Making mention of the Men in Black to most people will likely provoke imagery of Will Smith and Tommy Lee Jones, who made the MIB famous in the hugely successful movie-trilogy, Men in Black, Men in Black II, and Men in Black III. In the movies, the MIB are the employees of a secret organization that operates outside of government – and outside of the law – and whose job it is to silence UFO witnesses, terrorize UFO investigators, and silence those with important data on UFOs. The real Men in Black, however, are very different. In fact, a strong case can be made that the MIB are part of a secret order designed to snuff out any and all research into the world of the supernatural. For example, we see the MIB linked not just to the UFO phenomenon, but also to the domain of the Loch Ness Monster, Bigfoot, and even alchemy. The late Brad Steiger, who dug deeply studied the history of alchemy noted the following: "Helvetius, the grandfather of the celebrated philosopher of the same name, was an alchemist who labored ceaselessly to fathom the mystery of the ‘philosopher's stone,’ the legendary catalyst that would transmute base metals into gold. One day in 1666 when he was working in his laboratory at the Hague, a stranger attired all in black, as befitted a respectable burgher of North Holland, appeared and informed him that he would remove all the alchemist’s doubts about the existence of the philosopher’s stone, for he himself possessed such an object."
In 1852, Charles Mackay wrote of this affair that the Man in Black "…asked Helvetius if he thought he should know that rare gem if he saw it. To which Helvetius replied, that he certainly should not. The burgher immediately drew from his pocket a small ivory box, containing three pieces of metal, of the color of brimstone, and extremely heavy; and assured Helvetius, that of them he could make as much as twenty tons of gold. Helvetius informs us, that he examined them very attentively; and seeing that they were very brittle, he took the opportunity to scrape off a small portion with his thumb-nail. He then returned to the stranger, with an entreaty that he would perform the process of transmutation before him. The stranger replied, that he was not allowed to do so, and went away." This action of enticing people, and then denying them, is a typical tactic of the MIB, and particularly so as they seek to create frustration and a sense of failure in the minds of their targets. Let’s now take a look at Bigfoot.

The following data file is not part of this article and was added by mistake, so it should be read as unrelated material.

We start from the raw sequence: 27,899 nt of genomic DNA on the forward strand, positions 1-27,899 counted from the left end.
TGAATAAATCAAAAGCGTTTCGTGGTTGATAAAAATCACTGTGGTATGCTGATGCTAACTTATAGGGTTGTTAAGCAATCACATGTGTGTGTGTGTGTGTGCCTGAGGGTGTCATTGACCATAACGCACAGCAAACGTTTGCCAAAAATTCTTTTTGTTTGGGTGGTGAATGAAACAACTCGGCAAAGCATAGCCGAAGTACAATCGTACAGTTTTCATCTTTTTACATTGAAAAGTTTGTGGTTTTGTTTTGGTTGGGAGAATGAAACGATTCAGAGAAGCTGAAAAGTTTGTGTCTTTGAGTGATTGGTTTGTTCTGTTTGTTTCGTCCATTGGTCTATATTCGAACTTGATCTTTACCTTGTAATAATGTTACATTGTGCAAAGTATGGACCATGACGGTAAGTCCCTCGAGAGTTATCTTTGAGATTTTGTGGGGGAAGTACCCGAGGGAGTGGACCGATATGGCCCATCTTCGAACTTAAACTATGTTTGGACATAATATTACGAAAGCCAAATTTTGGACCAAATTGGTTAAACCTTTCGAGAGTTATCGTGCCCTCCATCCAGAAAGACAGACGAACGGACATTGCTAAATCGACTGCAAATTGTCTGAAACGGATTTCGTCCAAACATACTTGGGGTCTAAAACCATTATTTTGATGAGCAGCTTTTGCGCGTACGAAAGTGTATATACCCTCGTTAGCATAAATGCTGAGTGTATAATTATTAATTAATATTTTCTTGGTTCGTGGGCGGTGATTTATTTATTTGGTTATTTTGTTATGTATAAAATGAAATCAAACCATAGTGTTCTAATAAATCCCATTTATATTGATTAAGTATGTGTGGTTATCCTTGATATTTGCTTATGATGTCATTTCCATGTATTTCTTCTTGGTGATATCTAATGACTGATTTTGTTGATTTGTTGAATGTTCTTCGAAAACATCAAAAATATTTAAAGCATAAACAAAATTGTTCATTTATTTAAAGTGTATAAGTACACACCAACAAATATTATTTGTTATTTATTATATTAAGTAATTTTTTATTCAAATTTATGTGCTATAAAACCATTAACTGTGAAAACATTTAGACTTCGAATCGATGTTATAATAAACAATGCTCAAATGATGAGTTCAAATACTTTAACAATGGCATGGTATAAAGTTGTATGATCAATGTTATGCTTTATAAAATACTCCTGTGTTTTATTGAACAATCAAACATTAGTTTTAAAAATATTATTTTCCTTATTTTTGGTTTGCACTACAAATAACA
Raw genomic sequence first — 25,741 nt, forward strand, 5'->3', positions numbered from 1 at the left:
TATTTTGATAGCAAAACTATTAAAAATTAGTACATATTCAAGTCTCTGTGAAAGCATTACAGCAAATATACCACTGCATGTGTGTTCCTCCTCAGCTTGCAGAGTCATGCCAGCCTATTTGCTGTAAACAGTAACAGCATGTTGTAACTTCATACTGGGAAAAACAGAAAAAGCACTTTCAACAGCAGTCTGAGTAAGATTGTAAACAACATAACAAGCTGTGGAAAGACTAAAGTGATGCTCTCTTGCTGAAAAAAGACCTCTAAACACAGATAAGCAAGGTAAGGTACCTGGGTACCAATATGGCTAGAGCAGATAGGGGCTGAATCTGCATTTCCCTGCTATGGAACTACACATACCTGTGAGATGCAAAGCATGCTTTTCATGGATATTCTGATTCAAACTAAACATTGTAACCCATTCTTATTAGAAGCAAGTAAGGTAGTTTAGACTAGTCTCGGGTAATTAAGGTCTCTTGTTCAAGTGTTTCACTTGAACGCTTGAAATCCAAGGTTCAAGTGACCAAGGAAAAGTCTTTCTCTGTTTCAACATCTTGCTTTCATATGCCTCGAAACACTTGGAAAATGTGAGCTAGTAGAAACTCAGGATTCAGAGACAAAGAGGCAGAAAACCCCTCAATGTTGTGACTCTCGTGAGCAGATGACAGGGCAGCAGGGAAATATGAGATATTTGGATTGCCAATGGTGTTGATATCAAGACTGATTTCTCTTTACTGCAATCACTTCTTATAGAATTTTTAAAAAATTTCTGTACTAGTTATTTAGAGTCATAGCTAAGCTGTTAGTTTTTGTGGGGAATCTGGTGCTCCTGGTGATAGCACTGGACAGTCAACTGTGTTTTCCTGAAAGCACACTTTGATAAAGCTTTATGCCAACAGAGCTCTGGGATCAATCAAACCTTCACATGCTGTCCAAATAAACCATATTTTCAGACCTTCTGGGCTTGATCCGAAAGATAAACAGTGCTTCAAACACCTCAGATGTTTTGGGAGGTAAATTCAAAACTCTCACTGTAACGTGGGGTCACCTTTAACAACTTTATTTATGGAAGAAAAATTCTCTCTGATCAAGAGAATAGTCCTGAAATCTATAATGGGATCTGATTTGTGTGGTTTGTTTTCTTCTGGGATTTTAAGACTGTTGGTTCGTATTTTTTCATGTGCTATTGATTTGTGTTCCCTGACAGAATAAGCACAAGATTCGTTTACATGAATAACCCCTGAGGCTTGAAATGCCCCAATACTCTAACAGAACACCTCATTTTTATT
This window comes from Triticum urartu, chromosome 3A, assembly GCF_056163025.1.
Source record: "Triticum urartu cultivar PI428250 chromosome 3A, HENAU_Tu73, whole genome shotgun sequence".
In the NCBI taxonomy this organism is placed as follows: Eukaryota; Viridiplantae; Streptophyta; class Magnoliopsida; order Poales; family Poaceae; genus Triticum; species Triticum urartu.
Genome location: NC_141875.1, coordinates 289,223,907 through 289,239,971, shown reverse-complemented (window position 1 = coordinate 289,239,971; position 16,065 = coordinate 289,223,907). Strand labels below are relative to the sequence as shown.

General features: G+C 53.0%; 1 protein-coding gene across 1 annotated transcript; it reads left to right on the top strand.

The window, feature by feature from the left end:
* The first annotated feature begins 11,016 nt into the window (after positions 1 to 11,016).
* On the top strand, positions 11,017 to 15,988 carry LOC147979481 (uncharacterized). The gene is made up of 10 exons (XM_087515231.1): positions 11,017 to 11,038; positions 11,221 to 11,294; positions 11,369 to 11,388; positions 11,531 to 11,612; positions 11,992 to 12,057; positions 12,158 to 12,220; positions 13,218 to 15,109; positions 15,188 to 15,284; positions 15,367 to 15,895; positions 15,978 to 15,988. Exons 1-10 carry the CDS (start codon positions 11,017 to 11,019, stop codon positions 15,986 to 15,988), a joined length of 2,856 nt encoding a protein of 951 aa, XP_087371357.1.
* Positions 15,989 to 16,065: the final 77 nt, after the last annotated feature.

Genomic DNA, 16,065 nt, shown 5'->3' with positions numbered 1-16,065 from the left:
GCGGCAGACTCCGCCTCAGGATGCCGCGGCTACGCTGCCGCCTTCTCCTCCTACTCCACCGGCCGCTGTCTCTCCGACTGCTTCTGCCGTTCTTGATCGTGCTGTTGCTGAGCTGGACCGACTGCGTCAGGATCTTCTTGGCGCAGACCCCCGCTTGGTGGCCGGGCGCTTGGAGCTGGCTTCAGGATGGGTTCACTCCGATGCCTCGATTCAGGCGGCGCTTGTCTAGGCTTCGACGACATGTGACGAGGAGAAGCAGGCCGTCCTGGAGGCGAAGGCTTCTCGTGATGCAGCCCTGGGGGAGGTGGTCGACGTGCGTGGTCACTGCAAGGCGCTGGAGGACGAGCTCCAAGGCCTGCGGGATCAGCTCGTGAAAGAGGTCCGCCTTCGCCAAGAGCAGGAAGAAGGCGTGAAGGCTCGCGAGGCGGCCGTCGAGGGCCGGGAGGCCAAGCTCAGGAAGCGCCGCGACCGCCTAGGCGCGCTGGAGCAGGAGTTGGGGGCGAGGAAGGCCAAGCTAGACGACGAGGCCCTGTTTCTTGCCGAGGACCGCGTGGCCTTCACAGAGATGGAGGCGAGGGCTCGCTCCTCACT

Stan Gordon’s 2010 book, Silent Invasion, is a first-class study of a truly weird wave of Bigfoot-UFO activity that swamped the good folk of Pennsylvania in the period from 1972 to 1974. The book is a swirling cauldron filled with dark and ominous woods; glowing-eyed beast-men prowling the countryside by night; strange lights in the sky; UFO landings; neighborhoods gripped by terror and fear; and much, much more, too. And, it’s thanks to Stan's research, as well as his in-depth files prepared back when all the dark drama was going on, that we're now able to appreciate the curious chaos and calamity that collectively hit the unsuspecting folk of Pennsylvania all those years ago. But, that's not all: paranormal activity, psychic possession, secret government interest in Bigfoot, and prophetic visions of a dark and foreboding future all come to the fore in a book that is guaranteed to make you think twice about the true nature of Bigfoot. And then there’s the Men in Black. Stan reels off the facts concerning more than a few cases where witnesses to Bigfoot received mysterious and intimidating phone-calls, threatening visits from the MIB, and warnings to stay away from the world of Bigfoot. Now onto the matter of the world’s most famous lake-monster, Nessie of Loch Ness, Scotland.
In 1974, a Nessie researcher named Ted Holiday – who uncovered evidence of a secret "dragon cult" at Loch Ness in 1969 - traveled to the loch and encountered not the monster, but a Man in Black – and near the shores of the loch itself. The man appeared to be dressed in what Holiday described as black plastic. His hands were gloved (black, too), and his head was covered by something that looked like a motorcycle helmet. No surprises on its color. Goggles covered his eyes, and even his nose and mouth were covered – by a black band, possibly made of cloth. Holiday tentatively walked towards the definitive Man in Black. Even when Holiday was mere feet away, the MIB neither moved nor acknowledged his presence. Most terrifying of all, there appeared to be no eyes behind the goggles. Shocked, Holiday continued walking for about ten feet and then stopped.
It was Holiday’s quickly thought out intention to pretend to fall on the grass and reach out to the man for support as he did so – specifically to see if he was physical in form, or some kind of intangible specter. Holiday was prevented from doing so, however, when the sounds of whistling and unintelligible whispering filled the air, and the MIB vanished – as in de-materialized, literally. As Holiday – now petrified out of his wits – shakily scanned the half a mile of open road that dominated the landscape, it became clear to him that there was simply no way the man could have made good a stealthy escape in conventional fashion. Stunned to his core, Holiday tried to reconcile the whole thing as nothing but a bizarre hallucination – a theory that, he knew deep down, simply wasn’t viable. Most ominous of all, one year later – to the exact day – Ted Holiday had a serious heart-attack at the very same spot. He died in 1979, still only in his fifties. To be sure, a warning to all Nessie-seekers, and MIB-seekers, too. And, it seems, to just about anyone and everyone who dares to cross paths with the secret order of the Men in Black.